Social pressures to stay thin are primary causes of Anorexia and Bulimia. Many sufferers are persons with low personal esteem.
Excessive shedding of terminal scalp hairs may follow Anorexia Nervosa or Bulimia Nervosa.
Bulimia Nervosa is classified as a mental disorder, in which the patient’s identity and self-esteem are heavily dependent on body weight and body image. Symptoms may present as:
Repeated bouts of compulsive eating during which excessive quantities of foods are consumed within a short period of time followed by compensatory behavior to avoid weight gain. e.g. self-induced vomiting, laxatives, diuretics, enemas, fasting and excessive exercise. Bouts may occur several times weekly for many months.
Types of Bulimia:
Those who compensate for binging bouts by self-induced vomiting, or misuse of laxatives or diuretics.
Those who compensate for binging bouts by fasting or exercising excessively.
Who are affected
Males and females. The average age of onset for bulimia is 18 years, but it occurs in children as young as 9 and adults into their mid-40s.
Anorexia and Bulimia each cause serious and potentially fatal physical and psychological problems. Vital functions / organs may suffer serious consequences: e.g. Heart, Endocrine system, Nervous system, Kidneys, Blood etc.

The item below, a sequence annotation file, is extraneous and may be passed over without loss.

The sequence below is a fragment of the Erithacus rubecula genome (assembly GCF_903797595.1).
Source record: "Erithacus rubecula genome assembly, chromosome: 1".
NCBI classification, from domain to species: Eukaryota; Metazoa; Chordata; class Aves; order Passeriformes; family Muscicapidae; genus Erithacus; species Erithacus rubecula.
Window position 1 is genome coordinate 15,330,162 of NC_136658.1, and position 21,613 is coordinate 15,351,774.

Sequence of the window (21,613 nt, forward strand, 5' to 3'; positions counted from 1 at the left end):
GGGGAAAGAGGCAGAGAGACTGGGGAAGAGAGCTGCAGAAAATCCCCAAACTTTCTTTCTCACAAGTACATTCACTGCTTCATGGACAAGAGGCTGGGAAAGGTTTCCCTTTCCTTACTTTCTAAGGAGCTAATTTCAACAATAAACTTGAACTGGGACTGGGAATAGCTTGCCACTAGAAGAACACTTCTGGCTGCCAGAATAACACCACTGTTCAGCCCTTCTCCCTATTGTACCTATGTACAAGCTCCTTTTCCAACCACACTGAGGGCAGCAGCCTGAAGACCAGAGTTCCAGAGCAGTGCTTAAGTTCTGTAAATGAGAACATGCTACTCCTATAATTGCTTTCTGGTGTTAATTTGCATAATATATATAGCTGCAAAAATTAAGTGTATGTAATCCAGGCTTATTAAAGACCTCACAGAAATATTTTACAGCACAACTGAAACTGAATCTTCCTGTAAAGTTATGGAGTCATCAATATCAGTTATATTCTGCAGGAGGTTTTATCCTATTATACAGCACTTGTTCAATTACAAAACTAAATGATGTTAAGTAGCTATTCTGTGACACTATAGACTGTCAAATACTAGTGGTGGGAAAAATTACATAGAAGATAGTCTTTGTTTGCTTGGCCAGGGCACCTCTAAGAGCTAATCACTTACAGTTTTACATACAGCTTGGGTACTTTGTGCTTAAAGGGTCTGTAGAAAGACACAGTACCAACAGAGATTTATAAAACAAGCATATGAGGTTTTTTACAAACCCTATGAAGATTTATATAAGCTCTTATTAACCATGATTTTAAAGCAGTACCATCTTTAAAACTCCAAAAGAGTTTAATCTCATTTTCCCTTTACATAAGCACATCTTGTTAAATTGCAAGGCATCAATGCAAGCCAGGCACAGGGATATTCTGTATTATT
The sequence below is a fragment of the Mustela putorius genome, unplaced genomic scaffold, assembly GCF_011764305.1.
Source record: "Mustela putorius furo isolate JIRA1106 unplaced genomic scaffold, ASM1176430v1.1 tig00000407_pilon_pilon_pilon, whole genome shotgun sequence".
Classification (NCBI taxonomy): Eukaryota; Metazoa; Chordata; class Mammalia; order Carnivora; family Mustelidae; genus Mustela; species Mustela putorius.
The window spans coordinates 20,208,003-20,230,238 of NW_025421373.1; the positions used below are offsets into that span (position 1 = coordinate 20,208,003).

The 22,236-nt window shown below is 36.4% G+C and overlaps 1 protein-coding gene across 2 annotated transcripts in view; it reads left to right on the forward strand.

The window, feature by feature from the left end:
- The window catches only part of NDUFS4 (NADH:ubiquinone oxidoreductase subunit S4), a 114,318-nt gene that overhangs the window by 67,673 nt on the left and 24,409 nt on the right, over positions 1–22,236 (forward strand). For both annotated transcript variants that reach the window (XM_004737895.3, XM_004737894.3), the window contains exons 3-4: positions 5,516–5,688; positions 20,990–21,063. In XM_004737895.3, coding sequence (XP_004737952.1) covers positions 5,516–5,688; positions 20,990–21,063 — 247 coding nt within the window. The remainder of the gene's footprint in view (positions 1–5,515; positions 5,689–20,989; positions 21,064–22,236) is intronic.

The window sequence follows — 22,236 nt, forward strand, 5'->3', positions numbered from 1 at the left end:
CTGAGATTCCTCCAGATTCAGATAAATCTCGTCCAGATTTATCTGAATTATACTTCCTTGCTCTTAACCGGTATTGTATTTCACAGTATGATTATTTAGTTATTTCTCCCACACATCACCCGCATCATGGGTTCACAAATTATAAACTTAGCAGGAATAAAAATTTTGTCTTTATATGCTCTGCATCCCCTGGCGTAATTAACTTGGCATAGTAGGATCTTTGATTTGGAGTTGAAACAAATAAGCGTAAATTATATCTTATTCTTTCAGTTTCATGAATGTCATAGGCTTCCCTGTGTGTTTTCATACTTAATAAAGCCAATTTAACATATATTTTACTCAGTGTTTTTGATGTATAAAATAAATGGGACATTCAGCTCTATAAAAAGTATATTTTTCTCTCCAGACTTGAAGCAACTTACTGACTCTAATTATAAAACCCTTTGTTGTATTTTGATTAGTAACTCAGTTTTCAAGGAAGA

Bulimia can result in death from suicide, starvation, gastric hemorrhaging, or multiple organ failure.
Medication, nutritional therapy and psychotherapy.
Educational and Work stresses.
In Anorexia and Bulimia, the anagen (cyclical growing phase is prematurely terminated by starvation, gastric abnormalities or reduced vital organ performance.
The hair follicles skip the Catogen phase and enter the Telogen and Exogen (loss phases). The resulting excessive hairlosses (telogen effluvium) commence 6-12 weeks later.
The average scalp has 84000 – 145000 hairfollicles. In healthy persons at any given time, approximately 80-90% of scalp follicles are in the hair producing (anagen) phase, with 10-20% in the telogen phase. Normal average daily hair loss is 40-130 hairs.
In Telogen Effluvium, the anagen and telogen ratios change dramatically. Statistics are unreliable. The author has observed patients loosing all but the shortest hairs within 6-12 weeks of the onset.
What can you do to help?
A reputable trichologist is worth consulting. Is there a Society Registered practitioner near you? (see CONSULTANTS)